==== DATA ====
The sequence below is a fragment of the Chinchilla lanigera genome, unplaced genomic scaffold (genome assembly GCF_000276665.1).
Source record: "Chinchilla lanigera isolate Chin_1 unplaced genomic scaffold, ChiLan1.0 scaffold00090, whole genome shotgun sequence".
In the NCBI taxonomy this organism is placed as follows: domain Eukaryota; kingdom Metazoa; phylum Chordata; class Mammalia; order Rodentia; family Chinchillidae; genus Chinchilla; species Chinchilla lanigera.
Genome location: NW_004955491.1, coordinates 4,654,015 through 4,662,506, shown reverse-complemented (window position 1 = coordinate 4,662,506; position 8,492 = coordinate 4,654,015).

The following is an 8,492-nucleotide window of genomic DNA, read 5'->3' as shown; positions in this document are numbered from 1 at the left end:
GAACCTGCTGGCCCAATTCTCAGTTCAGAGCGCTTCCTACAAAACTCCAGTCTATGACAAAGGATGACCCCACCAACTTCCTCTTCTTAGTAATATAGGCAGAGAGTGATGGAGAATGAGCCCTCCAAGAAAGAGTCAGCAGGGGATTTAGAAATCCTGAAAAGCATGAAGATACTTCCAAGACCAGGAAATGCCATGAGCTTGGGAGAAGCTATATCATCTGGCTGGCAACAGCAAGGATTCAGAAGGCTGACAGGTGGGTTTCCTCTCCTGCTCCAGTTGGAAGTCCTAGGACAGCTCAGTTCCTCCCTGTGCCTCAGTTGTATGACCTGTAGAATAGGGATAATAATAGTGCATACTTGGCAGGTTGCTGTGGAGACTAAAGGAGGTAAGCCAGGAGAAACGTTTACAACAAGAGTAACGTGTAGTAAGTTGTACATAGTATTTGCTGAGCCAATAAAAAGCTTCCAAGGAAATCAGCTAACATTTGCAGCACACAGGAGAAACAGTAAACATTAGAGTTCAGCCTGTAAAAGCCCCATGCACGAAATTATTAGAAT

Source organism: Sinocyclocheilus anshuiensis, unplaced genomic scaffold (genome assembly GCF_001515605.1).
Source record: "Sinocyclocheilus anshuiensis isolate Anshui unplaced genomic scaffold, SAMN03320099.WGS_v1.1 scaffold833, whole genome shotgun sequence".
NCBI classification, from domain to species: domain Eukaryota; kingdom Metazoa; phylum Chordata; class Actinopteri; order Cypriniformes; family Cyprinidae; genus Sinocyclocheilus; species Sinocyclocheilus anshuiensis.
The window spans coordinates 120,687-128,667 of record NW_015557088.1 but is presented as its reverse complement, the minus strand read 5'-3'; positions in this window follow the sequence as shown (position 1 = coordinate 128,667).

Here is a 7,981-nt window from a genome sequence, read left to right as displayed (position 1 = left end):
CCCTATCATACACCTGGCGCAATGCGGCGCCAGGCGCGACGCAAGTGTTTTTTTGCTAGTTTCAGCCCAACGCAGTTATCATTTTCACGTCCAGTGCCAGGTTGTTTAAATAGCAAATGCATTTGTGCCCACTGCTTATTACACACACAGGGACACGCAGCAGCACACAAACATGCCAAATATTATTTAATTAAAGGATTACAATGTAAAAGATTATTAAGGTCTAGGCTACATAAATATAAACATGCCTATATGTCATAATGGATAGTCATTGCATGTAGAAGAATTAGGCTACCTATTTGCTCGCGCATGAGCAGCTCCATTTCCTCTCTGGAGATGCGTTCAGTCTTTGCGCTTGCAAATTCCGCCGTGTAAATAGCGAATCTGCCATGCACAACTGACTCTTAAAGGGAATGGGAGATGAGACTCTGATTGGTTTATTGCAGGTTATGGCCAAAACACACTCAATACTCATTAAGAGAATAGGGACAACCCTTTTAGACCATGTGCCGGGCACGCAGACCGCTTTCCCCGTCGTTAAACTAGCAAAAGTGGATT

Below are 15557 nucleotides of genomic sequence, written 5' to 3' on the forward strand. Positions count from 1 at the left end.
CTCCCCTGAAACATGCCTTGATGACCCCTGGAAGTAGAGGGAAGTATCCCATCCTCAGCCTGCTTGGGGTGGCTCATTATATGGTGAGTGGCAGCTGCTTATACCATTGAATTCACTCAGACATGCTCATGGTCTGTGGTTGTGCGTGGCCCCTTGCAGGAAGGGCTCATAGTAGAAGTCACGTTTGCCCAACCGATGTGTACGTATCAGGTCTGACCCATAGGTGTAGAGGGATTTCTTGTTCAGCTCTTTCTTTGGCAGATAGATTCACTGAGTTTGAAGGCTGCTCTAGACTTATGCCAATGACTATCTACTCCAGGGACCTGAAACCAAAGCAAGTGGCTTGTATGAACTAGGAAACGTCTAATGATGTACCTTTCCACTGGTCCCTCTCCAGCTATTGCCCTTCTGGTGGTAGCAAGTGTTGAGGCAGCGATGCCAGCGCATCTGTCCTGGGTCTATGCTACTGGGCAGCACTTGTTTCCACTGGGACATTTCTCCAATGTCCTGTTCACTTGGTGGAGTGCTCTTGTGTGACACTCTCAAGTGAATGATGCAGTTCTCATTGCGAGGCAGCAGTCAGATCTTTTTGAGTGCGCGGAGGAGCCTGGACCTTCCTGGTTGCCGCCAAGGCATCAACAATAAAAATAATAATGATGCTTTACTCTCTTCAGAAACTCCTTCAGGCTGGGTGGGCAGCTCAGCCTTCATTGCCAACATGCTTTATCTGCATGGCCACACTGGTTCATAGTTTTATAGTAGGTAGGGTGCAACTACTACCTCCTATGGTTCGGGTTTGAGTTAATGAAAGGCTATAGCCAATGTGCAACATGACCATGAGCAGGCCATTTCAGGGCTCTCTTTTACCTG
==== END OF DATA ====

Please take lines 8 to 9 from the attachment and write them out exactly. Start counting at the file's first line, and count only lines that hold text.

Source record: "Sinocyclocheilus anshuiensis isolate Anshui unplaced genomic scaffold, SAMN03320099.WGS_v1.1 scaffold833, whole genome shotgun sequence".
NCBI classification, from domain to species: domain Eukaryota; kingdom Metazoa; phylum Chordata; class Actinopteri; order Cypriniformes; family Cyprinidae; genus Sinocyclocheilus; species Sinocyclocheilus anshuiensis.